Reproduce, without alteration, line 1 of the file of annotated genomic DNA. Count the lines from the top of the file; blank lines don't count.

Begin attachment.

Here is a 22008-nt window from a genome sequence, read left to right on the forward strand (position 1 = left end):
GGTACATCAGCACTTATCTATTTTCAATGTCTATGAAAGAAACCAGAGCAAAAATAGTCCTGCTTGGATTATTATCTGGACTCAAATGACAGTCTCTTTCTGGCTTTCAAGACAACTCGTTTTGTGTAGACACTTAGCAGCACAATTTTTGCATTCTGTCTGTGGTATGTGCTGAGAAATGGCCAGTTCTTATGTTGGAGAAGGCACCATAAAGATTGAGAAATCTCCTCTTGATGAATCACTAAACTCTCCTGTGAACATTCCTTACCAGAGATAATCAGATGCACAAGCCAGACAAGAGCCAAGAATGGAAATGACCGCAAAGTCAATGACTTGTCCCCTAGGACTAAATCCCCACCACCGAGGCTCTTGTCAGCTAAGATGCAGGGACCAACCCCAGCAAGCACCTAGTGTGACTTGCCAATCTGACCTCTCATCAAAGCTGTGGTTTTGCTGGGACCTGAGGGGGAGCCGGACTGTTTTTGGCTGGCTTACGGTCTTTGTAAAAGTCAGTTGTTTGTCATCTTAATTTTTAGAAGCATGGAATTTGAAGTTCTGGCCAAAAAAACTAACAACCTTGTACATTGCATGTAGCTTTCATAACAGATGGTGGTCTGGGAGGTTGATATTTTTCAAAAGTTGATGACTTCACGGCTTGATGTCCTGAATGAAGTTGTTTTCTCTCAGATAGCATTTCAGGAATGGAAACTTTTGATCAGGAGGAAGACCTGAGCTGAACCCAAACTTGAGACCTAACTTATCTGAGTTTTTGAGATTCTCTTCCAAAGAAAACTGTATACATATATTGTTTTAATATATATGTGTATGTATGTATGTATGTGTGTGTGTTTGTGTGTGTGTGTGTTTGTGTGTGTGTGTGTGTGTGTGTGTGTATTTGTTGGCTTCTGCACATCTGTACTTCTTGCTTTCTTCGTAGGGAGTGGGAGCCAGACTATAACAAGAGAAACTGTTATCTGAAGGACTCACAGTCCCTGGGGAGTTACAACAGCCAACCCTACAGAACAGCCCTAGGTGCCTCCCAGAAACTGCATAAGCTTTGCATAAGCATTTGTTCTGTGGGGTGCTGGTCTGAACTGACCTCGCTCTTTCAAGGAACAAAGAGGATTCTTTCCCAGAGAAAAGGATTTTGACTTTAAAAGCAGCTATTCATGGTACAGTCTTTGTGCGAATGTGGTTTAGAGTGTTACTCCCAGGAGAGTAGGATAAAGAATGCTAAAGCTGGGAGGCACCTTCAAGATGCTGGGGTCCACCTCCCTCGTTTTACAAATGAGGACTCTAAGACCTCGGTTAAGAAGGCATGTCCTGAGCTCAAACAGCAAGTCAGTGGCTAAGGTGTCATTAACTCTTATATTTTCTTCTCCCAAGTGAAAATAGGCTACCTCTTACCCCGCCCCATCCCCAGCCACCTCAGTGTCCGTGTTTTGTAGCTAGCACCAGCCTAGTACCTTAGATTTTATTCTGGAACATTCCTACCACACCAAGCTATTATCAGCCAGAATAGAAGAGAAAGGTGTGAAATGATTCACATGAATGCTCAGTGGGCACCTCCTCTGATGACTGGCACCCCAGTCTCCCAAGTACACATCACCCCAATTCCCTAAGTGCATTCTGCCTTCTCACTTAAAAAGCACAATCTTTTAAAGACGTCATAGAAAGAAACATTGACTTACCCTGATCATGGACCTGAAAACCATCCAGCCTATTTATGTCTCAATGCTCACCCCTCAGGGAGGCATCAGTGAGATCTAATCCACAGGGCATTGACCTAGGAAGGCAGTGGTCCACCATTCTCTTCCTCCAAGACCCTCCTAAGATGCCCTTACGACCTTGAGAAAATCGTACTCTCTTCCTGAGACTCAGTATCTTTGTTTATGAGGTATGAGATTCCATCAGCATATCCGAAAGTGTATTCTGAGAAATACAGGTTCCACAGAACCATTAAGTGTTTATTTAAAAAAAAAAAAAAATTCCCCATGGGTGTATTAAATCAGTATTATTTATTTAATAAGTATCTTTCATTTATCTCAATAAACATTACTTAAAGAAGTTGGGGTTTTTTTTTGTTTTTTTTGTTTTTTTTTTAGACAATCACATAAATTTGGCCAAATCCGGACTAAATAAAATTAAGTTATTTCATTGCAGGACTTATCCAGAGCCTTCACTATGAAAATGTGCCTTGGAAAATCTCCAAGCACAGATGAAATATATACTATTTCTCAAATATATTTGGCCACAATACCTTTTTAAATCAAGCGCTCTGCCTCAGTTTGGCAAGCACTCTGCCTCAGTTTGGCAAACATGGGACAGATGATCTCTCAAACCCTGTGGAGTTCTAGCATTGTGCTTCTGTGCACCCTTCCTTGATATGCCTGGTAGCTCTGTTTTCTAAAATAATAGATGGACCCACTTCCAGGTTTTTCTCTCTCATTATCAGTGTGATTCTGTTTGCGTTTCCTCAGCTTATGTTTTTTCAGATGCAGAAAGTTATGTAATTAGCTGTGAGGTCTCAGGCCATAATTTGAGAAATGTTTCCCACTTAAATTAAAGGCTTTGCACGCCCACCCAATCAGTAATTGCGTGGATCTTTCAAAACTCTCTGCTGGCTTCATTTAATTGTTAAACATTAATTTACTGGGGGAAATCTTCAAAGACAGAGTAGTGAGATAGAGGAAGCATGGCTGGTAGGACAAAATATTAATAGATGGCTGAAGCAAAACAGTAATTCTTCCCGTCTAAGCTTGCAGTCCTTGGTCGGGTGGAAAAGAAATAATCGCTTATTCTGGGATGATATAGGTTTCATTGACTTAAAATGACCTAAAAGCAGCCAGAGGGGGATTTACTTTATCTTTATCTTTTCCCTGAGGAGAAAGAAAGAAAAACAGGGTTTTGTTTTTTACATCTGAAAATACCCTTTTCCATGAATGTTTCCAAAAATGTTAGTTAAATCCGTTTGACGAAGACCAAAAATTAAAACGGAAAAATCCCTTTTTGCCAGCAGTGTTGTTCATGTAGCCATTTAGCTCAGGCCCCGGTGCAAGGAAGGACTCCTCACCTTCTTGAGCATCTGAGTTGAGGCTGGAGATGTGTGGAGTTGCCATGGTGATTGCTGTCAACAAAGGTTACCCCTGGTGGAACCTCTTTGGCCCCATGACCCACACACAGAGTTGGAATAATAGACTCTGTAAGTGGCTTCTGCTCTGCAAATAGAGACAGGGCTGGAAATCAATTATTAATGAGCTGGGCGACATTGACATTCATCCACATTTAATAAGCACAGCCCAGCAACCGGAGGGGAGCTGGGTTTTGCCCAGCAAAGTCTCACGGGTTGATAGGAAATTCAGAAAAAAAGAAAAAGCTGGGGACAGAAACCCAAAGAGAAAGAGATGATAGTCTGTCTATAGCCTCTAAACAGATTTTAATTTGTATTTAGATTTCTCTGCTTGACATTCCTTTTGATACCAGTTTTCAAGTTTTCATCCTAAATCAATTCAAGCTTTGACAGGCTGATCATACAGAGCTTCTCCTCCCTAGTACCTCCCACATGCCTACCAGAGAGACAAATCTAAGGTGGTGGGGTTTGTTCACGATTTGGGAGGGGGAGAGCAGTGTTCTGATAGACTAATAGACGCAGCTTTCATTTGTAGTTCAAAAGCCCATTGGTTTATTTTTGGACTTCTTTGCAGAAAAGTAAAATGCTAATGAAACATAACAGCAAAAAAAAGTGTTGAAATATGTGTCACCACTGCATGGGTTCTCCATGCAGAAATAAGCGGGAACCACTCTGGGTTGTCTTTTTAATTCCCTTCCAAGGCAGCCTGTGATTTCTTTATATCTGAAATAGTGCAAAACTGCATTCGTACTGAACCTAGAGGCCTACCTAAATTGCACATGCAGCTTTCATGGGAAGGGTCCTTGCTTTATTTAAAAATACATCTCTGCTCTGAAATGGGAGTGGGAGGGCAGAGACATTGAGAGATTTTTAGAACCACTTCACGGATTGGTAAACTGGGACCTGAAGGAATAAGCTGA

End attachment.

Here is a 22008-nt window from a genome sequence, read left to right on the forward strand (position 1 = left end):